The Eternals, according to Chloé Zhao's movie, are a group of ten super-powered beings who were sent to Earth around 5000 BC to defend the planet against "the Deviants" - and nothing but, so they didn't help fight Thanos (yup, this is Marvel). We see bits and pieces of their long history on Earth, and their reunion in the present. And we see how they bicker.
This is a long movie, but I can give you a short review: ten main characters - plus the god-like Celestial who sent them, and the Deviants as their enemy, and one boyfriend whose name says he's going to be another superhero - is way too many main characters. It's pretty, but too bloated and there's still not enough time to get to know any of the characters. Think of "The Avengers," one of Marvel's most successful movies: six heroes, four of whom (Iron Man, Captain America, Thor, Hulk) had already been introduced in their own movies, and a lead enemy (Loki) who had been introduced in one of those other movies (Thor). We knew the characters already. Every single character in "Eternals" is new, and there's twice as many of them as in "The Avengers."
Did I mention that they bicker? We're supposed to see them as a family, with all the tensions and disagreements of 7000 years of living together - which may be why they've been apart the last 500 years. But when they get together again, it all comes back. Several of the characters are quite annoying - this appears to have been an attempt to make the cast of too many characters distinct from each other, but mostly it makes you not care about them.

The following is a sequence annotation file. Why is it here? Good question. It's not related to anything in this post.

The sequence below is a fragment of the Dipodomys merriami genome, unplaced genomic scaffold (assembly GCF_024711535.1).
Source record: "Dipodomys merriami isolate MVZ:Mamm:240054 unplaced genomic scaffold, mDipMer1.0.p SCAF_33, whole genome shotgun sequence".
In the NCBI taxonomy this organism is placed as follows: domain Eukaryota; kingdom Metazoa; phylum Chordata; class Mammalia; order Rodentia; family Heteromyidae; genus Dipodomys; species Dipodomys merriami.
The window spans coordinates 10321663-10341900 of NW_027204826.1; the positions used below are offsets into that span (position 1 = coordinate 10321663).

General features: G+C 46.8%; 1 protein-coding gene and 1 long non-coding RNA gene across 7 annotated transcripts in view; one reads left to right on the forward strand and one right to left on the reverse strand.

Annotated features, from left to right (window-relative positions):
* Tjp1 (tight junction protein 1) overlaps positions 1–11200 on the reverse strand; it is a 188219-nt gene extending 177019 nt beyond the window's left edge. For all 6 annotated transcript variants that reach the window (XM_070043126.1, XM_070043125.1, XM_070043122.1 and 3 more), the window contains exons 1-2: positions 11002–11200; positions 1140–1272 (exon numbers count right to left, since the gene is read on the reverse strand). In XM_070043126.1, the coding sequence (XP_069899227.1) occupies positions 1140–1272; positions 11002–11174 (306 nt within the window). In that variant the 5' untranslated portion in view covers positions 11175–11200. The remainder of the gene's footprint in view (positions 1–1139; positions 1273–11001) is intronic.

I've been thinking about other movies with a large number of main characters, and a very successful one (and a personal favourite) that came to mind was "Ocean's Eleven." How did it succeed in introducing eleven new main characters - plus the bad guy and the girlfriend? That's easy: it was okay with some characters being caricatures. Remember the acrobat guy? He's got maybe two speaking lines. And Saul - he's basically "weird accents and heart attack waiting to happen." Or the brothers - they're just a running gag. The movie concentrated on George Clooney's "Danny Ocean," Brad Pitt's "Rusty Ryan," and - to a lesser extent - on Julia Roberts and Matt Damon. "Eternals" wasn't willing to cut those corners for itself ... so it happened anyway, in a much more messy fashion.
And then there's the accents thing. When they arrive on Earth, they all speak modern English. One of them has a strong Irish accent ("Druig"/Barry Keoghan), one has a strong Scottish accent ("Ikaris"/Richard Madden), and one has a Hispanic accent ("Ajak"/Salma Hayek). And 7000 years later, they all still have the exact same accents. This seems ... improbable. It's a small thing compared to the film's other problems, but I found it annoying.